The long-awaited restoration of twenty-seven New Deal murals at San Francisco’s Coit Tower is complete. The tower re-opened to the public with a ribbon-cutting ceremony on May 14.

The murals were painted in 1934 under the auspices of the Public Works of Art Project, the first New Deal employment program for artists.  They depict scenes of California in the 1930s. The Living New Deal’s Advisor Harvey Smith wrote the tower’s new signage interpreting the murals and the tumultuous times that inspired them.

Mural “Library” by Bernard Zakheim

Mural “Library” by Bernard Zakheim

Age and neglect had taken a toll on both the tower and its artworks. Local activists pushed a successful ballot initiative to require the city to dedicate funds to restore and protect the landmark and murals. The tower closed in October 2013 for the $1.3 million upgrade.

Coit Tower, named for Lillie Hitchcock Coit, a colorful local character, was built in 1933. With 360-degree views of the city and the bay, the tower is one of San Francisco’s most visited landmarks.

Susan Ives is communications director for the Living New Deal and editor of the Living New Deal newsletter.

CCC Makes History at Bandelier

Bandelier Visitor Center
CCC Historic Area — Bandelier
Photo Credit: Susan Ives

When Unit 815 of the Civilian Conservation Corps arrived at the edge of a steep canyon north of Santa Fe, New Mexico in 1933, the only way in was by foot or horseback via a mile-long switchback trail. Back then, George and Evelyn Frey and their son Richard were Frijoles Canyon’s only residents. The Frey’s ran a small lodge serving intrepid visitors to the nearby cliff dwellings that native people had occupied for centuries.
Over the next eight years, the CCC would build thirty-one Pueblo Revival-style structures for the Bandelier National Monument—the largest collection of CCC buildings at any national park.

Visitor Center Fireplace Bandelier

Bandelier Visitor Center
A corner fireplace reflects the traditional Southwest style.
Photo Credit: Susan Ives

To make the park more welcoming, the CCC Boys’ first project was to build a 3-mile road into the canyon. The construction of the visitor center, guest cabins, campground, retaining walls, water fountains, park service residences and offices, fire tower, and entrance station would follow.

The indelible mark the CCC left at Bandelier took more than muscle. Older, skilled workers, known as LEM’s (Local Experienced Men) taught the enrollees crafts such as tinwork, furniture making, carpentry, woodcarving, and masonry.

CCC recruits learned local crafts, like tinwork.

CCC recruits learned local crafts, like tinwork.
Photo Credit: Susan Ives

The buildings, designed by Park Service architect Lyle Bennett, are of local stone—Bandelier rhyolite tuff— and are built around a central plaza to harmonize with the landscape and culture. The visitor center reflects traditional New Mexican style—a corner fireplace, carved wooden support beams called vigas, and latillas—saplings placed in a herringbone pattern on the ceiling—and are testimony to the skills the young men learned on the job. The Spanish Colonial tin chandeliers and wall sconces they created are still in use.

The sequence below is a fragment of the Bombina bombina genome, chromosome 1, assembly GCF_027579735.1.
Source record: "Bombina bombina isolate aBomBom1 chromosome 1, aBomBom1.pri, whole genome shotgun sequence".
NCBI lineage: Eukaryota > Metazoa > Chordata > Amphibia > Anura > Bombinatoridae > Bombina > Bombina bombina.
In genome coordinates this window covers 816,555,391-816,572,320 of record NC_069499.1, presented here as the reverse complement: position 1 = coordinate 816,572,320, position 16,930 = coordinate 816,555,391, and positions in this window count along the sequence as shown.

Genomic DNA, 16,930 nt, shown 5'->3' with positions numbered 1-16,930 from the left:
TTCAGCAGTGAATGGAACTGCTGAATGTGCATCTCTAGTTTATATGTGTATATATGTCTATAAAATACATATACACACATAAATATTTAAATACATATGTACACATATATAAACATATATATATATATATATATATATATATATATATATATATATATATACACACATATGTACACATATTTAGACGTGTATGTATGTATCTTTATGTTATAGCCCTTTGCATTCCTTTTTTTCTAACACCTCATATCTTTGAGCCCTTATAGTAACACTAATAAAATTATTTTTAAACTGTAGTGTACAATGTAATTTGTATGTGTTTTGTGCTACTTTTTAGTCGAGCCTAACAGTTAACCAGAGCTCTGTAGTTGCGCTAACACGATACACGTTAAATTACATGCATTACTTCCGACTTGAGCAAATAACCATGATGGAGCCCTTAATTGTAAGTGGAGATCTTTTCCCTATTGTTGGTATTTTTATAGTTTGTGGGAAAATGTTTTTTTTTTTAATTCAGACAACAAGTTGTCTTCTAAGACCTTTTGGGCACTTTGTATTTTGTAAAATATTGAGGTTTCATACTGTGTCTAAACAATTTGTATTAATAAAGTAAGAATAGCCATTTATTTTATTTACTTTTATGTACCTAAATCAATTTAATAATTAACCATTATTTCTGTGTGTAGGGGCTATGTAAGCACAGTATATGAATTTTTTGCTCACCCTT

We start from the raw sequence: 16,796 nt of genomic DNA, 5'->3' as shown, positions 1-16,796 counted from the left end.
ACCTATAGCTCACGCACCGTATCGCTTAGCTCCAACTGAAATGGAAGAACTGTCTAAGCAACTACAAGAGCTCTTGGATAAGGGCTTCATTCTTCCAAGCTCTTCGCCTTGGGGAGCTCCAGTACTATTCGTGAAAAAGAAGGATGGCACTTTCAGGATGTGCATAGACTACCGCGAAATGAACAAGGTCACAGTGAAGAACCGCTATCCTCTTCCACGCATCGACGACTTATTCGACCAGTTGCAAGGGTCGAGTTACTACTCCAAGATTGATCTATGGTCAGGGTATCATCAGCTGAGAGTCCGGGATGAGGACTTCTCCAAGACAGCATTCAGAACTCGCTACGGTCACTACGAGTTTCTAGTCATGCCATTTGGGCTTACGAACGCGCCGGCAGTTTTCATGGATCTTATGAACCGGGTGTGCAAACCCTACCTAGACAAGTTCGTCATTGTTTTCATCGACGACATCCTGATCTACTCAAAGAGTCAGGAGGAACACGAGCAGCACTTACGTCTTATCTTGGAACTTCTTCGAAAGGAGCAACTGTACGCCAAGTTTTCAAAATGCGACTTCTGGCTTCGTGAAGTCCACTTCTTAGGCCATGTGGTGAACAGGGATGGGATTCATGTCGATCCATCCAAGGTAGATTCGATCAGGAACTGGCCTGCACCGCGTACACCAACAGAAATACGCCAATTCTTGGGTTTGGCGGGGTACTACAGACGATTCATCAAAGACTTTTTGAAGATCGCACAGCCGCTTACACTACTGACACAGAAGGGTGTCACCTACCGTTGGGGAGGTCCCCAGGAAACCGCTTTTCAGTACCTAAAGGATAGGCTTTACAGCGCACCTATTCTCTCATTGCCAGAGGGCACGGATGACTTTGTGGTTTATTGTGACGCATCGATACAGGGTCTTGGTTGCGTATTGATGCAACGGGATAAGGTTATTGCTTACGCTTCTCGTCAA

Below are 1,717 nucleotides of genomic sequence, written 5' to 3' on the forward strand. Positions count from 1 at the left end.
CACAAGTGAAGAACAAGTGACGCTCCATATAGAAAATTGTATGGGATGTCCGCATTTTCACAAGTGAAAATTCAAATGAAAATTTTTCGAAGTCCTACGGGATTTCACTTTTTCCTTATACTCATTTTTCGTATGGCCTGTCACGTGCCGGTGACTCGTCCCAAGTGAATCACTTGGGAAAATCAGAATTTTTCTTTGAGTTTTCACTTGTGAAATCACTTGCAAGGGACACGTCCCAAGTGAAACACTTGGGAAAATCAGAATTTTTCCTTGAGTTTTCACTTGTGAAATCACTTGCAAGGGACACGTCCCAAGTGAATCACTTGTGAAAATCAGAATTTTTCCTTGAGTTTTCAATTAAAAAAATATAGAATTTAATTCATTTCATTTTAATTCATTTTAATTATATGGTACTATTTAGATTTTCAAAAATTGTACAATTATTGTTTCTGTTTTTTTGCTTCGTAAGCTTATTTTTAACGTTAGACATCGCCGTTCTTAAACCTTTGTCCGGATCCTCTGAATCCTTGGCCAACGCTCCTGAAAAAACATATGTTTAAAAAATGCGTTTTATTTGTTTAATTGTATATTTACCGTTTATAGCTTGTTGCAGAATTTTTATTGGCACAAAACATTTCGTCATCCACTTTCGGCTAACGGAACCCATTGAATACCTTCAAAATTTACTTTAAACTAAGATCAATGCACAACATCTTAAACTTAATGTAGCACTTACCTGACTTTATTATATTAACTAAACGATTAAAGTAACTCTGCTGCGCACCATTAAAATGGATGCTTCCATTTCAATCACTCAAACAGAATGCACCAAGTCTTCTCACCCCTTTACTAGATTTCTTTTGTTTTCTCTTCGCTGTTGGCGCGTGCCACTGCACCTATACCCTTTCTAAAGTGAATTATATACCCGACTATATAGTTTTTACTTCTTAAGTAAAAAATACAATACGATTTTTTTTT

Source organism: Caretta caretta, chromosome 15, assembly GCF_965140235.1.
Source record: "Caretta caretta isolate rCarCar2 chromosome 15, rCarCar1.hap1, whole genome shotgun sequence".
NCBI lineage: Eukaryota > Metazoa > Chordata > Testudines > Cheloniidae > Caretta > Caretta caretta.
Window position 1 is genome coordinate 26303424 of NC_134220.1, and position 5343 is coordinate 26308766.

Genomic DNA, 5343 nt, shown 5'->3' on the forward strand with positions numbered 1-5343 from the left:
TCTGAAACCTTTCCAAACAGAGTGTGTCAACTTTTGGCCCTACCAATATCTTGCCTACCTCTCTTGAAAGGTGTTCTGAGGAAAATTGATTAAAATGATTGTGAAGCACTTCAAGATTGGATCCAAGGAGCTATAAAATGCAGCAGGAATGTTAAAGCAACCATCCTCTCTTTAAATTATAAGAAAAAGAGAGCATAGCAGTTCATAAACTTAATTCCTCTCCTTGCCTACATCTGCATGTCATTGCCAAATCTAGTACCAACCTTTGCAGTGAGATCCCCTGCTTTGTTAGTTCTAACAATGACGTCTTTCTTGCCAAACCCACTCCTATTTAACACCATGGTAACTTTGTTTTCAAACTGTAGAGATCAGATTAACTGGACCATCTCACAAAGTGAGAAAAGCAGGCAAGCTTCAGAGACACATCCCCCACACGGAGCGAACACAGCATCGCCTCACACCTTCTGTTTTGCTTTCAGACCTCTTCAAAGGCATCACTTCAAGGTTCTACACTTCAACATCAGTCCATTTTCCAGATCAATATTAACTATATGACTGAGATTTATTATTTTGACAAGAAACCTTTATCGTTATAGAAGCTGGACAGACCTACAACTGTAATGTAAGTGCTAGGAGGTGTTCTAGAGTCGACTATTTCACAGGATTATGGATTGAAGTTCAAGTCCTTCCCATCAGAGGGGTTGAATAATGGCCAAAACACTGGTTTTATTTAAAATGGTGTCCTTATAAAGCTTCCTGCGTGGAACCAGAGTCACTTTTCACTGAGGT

Bandelier CCC

CCC at Work at Bandelier
New Mexico’s Bandelier National Monument holds the largest collection of CCC structures in the National Park Service.
Photo Credit: Susan Ives

The Boys also crafted wooden bed frames, desks, dressers, chairs, stools, benches, wood boxes, and tin mirrors for the cabins, which closed in 1976. The portal, a long, covered porch, is still used for demonstrations of Pueblo Indian arts and crafts.
The CCC camp at Bandelier—one of more than 2,600 across the country—was bulldozed in 1941 immediately after its occupants left. But their imprint on the park will endure.

In 1987 the National Park Service designated the Bandelier CCC Historic District, which ensures preservation of these unique and beautiful structures and the legacy of the men who built them.


Susan Ives is communications director for the Living New Deal and editor of the Living New Deal newsletter.

Ten Reasons for a National Youth Service

Recruitment Poster

National Youth Administration
Recruitment Poster

Ever since the New Deal’s National Youth Administration and Civilian Conservation Corps (CCC) and a brief flurry of public-spiritedness during the Kennedy years, America has minimized both expectations and opportunities for public service.  Fewer Americans than at any time in our history — less than one half of 1 percent— are engaged in public service (including those serving in the military). Yet, the enormity of our country’s current challenges and chronic unemployment point to the need to give young people the chance to work helping their communities.

Here’s why we need a National Youth Service (NYS).

1. A NYS would be a job-creation program.  Sure, it would be expensive, but 6.7 million young people between the ages of 18 and 24 who are out of work and out of school currently cost taxpayers $93 million per year.

2. A NYS would be an immediate and lasting stimulus to our economy. Requiring participants to send some of their pay home (as the CCC did of its recruits) would also help struggling families.

3. A NYS would have long-term benefits for both the individual and society. The youth would obtain marketable job skills through rebuilding infrastructure, installing green energy, restoring the environment and helping during natural disasters.

4. Like the CCC, NYS youth would work and live together, helping break down barriers arising from the extremes of wealth and poverty.

5. NYS “graduates” would qualify for GI Bill benefits now limited to military veterans, encouraging college attendance and reducing student loan debt.

National Youth Association: USA Work Program Float

Parade Float, 1937
National Youth Association: USA Work Program Float

6. Military service would be one among many NYS job options, addressing the disparity of having a tiny segment of our young people—mostly disadvantaged—serving the nation.

7.  A NYS could serve to re-integrate military veterans into society.

8. A NYS fitness program would help young people lead healthier lifestyles.

9. Like the CCC, a NYS would help young people stay out of trouble that could lead to prison.

10. Most important, by offering them a greater stake in their country’s future and their own, a NYS would show young people that they are valued.

John Hooper is a farmer and environmentalist. He runs an apprenticeship program for young farmers at OZ Farm in Mendocino County, Calif. Hooper is Vice-Chair of the CA Tahoe Conservancy and an Army veteran.

And the Winners are . . .

FDR delivering one of his fireside chats.

The 2023 New Deal Book Award

The winning titles and authors have been announced. The 2023 Award, with a prize of $1,000, will be presented at the Franklin D. Roosevelt Presidential Library June 22, 2024.